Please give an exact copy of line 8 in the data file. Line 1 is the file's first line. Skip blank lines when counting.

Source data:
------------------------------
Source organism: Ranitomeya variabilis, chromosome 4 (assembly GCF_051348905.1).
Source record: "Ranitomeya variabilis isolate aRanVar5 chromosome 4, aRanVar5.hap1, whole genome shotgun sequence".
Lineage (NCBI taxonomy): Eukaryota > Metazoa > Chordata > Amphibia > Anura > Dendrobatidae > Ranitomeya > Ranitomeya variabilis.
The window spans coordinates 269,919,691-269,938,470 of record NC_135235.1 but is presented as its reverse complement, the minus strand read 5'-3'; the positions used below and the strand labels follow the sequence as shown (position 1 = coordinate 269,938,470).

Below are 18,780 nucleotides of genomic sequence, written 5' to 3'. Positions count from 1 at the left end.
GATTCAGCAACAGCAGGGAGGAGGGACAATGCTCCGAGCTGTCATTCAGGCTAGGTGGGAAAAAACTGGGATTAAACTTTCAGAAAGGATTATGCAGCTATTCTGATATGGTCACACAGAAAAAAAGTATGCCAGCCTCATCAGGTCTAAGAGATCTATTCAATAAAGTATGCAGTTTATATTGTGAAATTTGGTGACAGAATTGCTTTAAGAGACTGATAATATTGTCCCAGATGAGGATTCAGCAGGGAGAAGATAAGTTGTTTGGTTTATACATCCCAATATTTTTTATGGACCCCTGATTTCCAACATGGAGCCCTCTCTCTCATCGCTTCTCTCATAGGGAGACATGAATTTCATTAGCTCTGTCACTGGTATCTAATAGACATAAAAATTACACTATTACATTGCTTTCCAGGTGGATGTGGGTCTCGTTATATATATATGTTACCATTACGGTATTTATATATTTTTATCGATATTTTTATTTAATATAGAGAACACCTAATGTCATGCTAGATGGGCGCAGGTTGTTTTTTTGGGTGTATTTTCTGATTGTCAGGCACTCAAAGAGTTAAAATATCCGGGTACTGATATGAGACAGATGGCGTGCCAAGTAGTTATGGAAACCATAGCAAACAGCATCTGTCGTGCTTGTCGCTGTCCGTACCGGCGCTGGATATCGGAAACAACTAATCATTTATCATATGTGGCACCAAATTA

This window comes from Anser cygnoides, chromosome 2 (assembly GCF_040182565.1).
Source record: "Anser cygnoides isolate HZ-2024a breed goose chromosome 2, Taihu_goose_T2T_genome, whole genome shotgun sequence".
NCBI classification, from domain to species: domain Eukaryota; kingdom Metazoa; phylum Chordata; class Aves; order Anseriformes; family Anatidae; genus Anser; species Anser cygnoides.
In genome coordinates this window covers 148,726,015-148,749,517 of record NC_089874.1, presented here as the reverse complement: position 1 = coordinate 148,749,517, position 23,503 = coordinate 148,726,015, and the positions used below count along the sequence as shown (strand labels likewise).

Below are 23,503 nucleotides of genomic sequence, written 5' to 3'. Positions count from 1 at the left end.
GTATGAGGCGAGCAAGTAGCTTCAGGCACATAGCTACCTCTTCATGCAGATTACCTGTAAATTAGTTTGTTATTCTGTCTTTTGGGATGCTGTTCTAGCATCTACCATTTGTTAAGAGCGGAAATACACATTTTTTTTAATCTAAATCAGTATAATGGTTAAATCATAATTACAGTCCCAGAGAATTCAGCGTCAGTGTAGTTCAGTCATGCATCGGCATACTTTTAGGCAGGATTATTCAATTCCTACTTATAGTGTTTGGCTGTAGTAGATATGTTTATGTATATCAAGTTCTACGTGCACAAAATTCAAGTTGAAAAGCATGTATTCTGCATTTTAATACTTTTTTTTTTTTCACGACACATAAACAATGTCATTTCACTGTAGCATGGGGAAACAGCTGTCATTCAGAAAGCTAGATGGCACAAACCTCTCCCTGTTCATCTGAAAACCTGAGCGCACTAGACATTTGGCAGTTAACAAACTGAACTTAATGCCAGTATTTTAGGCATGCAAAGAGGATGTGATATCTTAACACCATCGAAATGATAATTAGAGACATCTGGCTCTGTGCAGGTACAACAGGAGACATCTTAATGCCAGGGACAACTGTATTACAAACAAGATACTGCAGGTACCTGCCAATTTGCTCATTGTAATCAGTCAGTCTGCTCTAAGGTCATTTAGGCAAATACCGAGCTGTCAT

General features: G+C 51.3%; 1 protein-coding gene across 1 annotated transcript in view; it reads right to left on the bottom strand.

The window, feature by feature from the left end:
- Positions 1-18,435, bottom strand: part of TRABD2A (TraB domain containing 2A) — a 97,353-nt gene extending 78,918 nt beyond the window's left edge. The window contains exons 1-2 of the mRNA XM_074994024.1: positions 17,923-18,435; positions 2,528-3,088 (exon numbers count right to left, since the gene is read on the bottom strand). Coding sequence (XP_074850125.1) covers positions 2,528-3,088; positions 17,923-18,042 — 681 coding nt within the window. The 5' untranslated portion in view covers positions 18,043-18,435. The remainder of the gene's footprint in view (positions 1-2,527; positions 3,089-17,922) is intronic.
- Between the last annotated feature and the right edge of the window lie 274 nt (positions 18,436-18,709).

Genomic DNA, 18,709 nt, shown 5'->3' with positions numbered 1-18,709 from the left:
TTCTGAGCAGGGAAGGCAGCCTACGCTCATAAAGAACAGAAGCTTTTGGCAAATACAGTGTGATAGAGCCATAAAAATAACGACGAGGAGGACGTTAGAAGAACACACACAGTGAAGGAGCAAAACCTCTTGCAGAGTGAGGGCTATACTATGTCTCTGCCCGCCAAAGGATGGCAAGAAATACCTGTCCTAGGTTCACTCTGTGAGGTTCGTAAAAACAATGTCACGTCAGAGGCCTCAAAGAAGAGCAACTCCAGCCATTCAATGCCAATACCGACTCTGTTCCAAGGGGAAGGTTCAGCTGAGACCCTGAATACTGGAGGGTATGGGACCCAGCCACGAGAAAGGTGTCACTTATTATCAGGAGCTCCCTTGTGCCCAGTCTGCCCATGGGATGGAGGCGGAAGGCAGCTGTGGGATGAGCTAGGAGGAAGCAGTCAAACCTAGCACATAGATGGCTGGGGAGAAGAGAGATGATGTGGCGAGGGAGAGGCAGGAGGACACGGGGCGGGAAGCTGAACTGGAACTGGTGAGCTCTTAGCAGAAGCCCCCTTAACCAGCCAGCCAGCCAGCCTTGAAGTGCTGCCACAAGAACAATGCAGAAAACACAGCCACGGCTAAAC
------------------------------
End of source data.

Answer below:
Source record: "Anser cygnoides isolate HZ-2024a breed goose chromosome 2, Taihu_goose_T2T_genome, whole genome shotgun sequence".